means for operatively combining the first codeword data with the selected biometric input to generate the error correction based partial encryption seed data.
4. The device of claim 3 wherein the means for operatively combining performs an exclusive OR operation between the first codeword data and the selected biometric input.
5. The device of claim 1 further including means, operatively coupled to the means for storing, for generating a secret encryption key based on the error correction based partial encryption key seed data and at least one of the sampled biometric inputs.
6. The device of claim 5 wherein the means for generating the secret encryption key includes:
means for operatively combining the error correction based partial encryption key and the second partial encryption key seed to produce second codeword data wherein the second partial encryption key seed includes biometric input data;
means for providing error correction to the second codeword data to produce an error corrected codeword; and
means, responsive to the error corrected codeword, for producing a secret encryption key by modifying the error corrected codeword.
7. The device of claim 6 wherein modifying the error corrected codeword includes applying a hash function to the error corrected codeword to produce the secret encryption key.
8. The device of claim 4 wherein the means for operatively combining applies an exclusive OR operation on n−k bits of the first codeword data and the selected biometric input to produce the first partial seed.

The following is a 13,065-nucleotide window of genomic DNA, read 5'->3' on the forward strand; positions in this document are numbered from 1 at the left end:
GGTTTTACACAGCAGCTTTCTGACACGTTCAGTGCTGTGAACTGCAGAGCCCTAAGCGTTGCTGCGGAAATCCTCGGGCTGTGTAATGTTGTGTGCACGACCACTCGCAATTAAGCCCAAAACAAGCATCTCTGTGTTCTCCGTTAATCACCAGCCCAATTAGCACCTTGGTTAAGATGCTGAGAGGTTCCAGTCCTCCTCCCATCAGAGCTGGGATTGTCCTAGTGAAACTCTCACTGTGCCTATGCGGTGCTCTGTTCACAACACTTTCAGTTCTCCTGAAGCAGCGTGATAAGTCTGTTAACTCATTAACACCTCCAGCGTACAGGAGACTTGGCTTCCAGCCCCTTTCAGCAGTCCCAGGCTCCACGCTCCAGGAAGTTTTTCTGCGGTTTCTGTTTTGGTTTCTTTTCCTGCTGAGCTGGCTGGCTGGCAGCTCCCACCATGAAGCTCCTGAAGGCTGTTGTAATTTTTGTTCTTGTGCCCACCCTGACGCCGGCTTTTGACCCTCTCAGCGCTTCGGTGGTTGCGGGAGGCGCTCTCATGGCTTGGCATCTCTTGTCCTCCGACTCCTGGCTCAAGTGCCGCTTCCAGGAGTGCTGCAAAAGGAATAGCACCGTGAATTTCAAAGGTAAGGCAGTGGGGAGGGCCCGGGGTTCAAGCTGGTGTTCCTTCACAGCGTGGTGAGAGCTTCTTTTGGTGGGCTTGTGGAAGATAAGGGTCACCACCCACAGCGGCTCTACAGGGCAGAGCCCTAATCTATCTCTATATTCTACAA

9. A method for providing two factor biometric authentication comprising:
generating error correction based partial encryption key seed data based on a plurality of sampled biometric inputs wherein the error correction based partial encryption key seed data serves as a first partial seed for generating a secret encryption key for uniquely encrypting user data, when combined with a second partial encryption key seed that is based on later received biometric input data, and
storing internal to a biometric authentication device the error correction based partial encryption key seed data to facilitate authentication of a user based on later received biometric input data.
10. The method of claim 9 wherein generating error correction based partial encryption key seed data includes generating error correction based partial encryption key seed data, based on first codeword data derived at least in part from variability data obtained from among the plurality of sampled biometric inputs.
11. The method of claim 10 wherein generating includes:
determining variability data representing variability among the plurality of sampled biometric inputs and selecting at least one of the plurality of biometric inputs;
storing n-bit data of biometric input data and k-bits of data representing a subset of the n-bit data;